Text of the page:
Mesh-Routing algorithm

Hi, following from a couple of previous forum discussions, I think this topic deserve a thread.
I’m re-reading the source for the message distribution algorithm

And - oh boy - I think there is a lot of room for improvement.
I’m trying to come up with and idea that works in more than one use case, for example hiking and long-range data transmission.
Also I think the algorithm for message distribution should be at the same time energy-aware and inherently robust to guarantee the delivery of the message.
The first idea that come to mind is to have two classes of nodes: moving and stationary.
Router nodes, highly requested in other threads, will be a subset of the stationary ones; for those nodes a couple of assumptions will be made: the energy consumption is ‘less’ of a problem, and their geographical position is not changing over time (duh).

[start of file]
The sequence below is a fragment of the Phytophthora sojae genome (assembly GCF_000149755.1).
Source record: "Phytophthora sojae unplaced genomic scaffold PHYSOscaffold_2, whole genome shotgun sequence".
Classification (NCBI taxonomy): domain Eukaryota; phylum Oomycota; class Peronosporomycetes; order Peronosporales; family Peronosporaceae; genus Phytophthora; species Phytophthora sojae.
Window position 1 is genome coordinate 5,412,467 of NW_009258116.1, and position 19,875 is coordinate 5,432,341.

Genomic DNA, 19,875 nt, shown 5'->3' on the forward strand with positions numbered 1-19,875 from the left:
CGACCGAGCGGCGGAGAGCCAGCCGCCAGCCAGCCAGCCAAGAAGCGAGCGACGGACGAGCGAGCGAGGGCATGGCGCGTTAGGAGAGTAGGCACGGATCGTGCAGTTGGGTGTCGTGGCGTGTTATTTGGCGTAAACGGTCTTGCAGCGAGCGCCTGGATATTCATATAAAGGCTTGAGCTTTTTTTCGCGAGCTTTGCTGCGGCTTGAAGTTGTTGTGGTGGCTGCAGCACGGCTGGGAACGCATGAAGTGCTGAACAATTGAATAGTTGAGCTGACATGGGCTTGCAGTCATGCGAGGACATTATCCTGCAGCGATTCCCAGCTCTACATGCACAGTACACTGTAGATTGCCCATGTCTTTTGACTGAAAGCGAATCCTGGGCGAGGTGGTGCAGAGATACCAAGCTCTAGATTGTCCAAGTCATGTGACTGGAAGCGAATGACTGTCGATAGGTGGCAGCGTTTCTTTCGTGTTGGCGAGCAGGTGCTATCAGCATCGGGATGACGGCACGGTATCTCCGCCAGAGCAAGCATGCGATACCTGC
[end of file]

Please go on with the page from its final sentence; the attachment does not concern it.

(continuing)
Moving nodes will be assumed to have less energy available (being only battery-powered) and constantly moving, meaning that their access to other nodes is subject to change.
This categorization can be derived from GPS data, or user-defined in some other way.
As soon as I come up with a more complete idea I’ll update the thread!


I have a use case where a router node will be mounted high up on a moving vehicle, so I think the assumption that routers are stationary won’t always be true.

Essentially, I’ll have a router back in base camp and then a router mounted on top of a support vehicle.


Mhh, you’re right. What do we mean by router? How do you define it?

The current definition is it’s a device that doesn’t draw much power, screen is rarely turned on, etc.

In the future, we’ve discussed routers as a preferred node in the routing algorithm.These are possibly devices that are more likely to have line of sight than other devices.